Stance Behavioral Health Sponsored Two March 2021 Behavioral Health Webinars, Presented by the Center for Health Design – Here’s Our Recap

We were pleased to sponsor the following presentations on BH design subject matter in March. Below are links to access both webinars via the Center for Health Design site, as well as a general description and our recap of key takeaways for each. Thanks for learning with us!


Design Strategies that Reduce Aggression in Child and Adolescent Mental Health Facilities

Webinar description: This webinar shares research and case studies that explore how design can be used as a tool complementing therapeutic protocols to reduce patient stress and aggression on pediatric mental health units. Rather than space acting as a control strategy, a more spatially and socially sensitive environment improves safety by elevating patient dignity. Utilizing a human-centered approach to design, strategies examine both tangible and intangible elements and their relationships to spatial and social density that strengthen staff-patient connections, facilitate innovations, and create a safer place for staff to deliver and children to receive mental health treatment. Access the webinar here.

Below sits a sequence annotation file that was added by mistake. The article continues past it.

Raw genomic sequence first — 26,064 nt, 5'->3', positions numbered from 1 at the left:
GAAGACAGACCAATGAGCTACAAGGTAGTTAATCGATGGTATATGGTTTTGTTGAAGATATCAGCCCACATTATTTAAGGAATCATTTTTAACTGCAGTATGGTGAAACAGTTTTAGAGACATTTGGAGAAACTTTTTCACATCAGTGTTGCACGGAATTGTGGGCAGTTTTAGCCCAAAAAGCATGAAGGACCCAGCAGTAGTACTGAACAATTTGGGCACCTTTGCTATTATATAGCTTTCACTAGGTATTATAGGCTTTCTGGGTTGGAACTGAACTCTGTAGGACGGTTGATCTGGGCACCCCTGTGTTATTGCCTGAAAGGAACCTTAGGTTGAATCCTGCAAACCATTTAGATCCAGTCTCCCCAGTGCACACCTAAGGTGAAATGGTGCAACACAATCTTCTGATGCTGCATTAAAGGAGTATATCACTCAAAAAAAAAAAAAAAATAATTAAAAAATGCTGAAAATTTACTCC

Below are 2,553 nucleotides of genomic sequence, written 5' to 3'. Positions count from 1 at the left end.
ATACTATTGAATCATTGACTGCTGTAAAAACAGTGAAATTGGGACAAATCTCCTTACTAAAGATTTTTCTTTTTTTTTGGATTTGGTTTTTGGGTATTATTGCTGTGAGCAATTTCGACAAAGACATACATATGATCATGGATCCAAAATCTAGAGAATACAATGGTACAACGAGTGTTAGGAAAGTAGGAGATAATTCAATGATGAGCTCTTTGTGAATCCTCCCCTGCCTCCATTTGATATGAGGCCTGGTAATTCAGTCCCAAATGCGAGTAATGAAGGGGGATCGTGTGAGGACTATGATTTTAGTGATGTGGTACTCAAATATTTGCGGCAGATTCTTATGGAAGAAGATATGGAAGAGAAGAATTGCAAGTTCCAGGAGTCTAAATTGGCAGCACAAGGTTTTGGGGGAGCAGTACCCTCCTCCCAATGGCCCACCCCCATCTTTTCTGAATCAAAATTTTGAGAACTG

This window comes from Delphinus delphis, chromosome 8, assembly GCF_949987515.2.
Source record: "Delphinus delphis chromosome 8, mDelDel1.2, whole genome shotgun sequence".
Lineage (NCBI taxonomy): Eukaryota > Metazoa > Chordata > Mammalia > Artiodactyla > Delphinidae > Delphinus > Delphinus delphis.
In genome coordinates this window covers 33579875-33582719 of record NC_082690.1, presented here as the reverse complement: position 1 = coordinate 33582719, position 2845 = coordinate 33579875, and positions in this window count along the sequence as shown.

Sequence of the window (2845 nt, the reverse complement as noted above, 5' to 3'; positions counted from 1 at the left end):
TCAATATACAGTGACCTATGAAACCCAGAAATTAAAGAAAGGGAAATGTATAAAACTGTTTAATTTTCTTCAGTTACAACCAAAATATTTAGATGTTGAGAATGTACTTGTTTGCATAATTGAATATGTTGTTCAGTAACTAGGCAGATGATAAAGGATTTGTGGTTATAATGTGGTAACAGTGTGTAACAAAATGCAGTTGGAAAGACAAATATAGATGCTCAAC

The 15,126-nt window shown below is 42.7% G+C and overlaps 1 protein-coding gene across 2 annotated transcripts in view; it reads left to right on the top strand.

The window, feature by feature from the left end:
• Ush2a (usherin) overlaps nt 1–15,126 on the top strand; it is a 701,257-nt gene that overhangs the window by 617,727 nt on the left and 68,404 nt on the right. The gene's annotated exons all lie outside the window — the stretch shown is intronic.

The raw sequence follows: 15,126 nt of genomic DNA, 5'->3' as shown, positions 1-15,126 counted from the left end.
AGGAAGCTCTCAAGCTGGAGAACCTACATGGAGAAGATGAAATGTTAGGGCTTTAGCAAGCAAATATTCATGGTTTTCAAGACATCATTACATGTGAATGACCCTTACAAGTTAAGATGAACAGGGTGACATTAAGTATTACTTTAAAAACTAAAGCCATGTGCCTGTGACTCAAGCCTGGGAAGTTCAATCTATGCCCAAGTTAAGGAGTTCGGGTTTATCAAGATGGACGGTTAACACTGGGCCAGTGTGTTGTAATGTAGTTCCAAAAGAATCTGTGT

Stance’s Key Takeaways: 

  • Design a space that shapes behaviors – not one that attempts to control them. In facilities that support children and adolescents undergoing mental/Behavioral Health treatment, the goal is to see the environment through a human-centered lens. In response, the goal is to create an inviting space that shapes behaviors, instead of an intimidating, and often less effective one that is more oriented around a behavioral-control strategy.
  • Everything in design evokes a response; aim for a space that is inviting, liberating, comforting, therapeutic, approachable, and dignified. Examples include:
    • Reception areas – inviting instead of confrontational
    • Circulation space – liberating instead of scary
    • Bedrooms – comforting instead of cold
    • (Open) nurse stations – approachable instead of alienating
  • Achieve these responses by considering the following aspects of the space:
    • Sight lines (open, nothing hidden)
    • Lighting (soft and/or natural)
    • Materials (comforting, not distracting)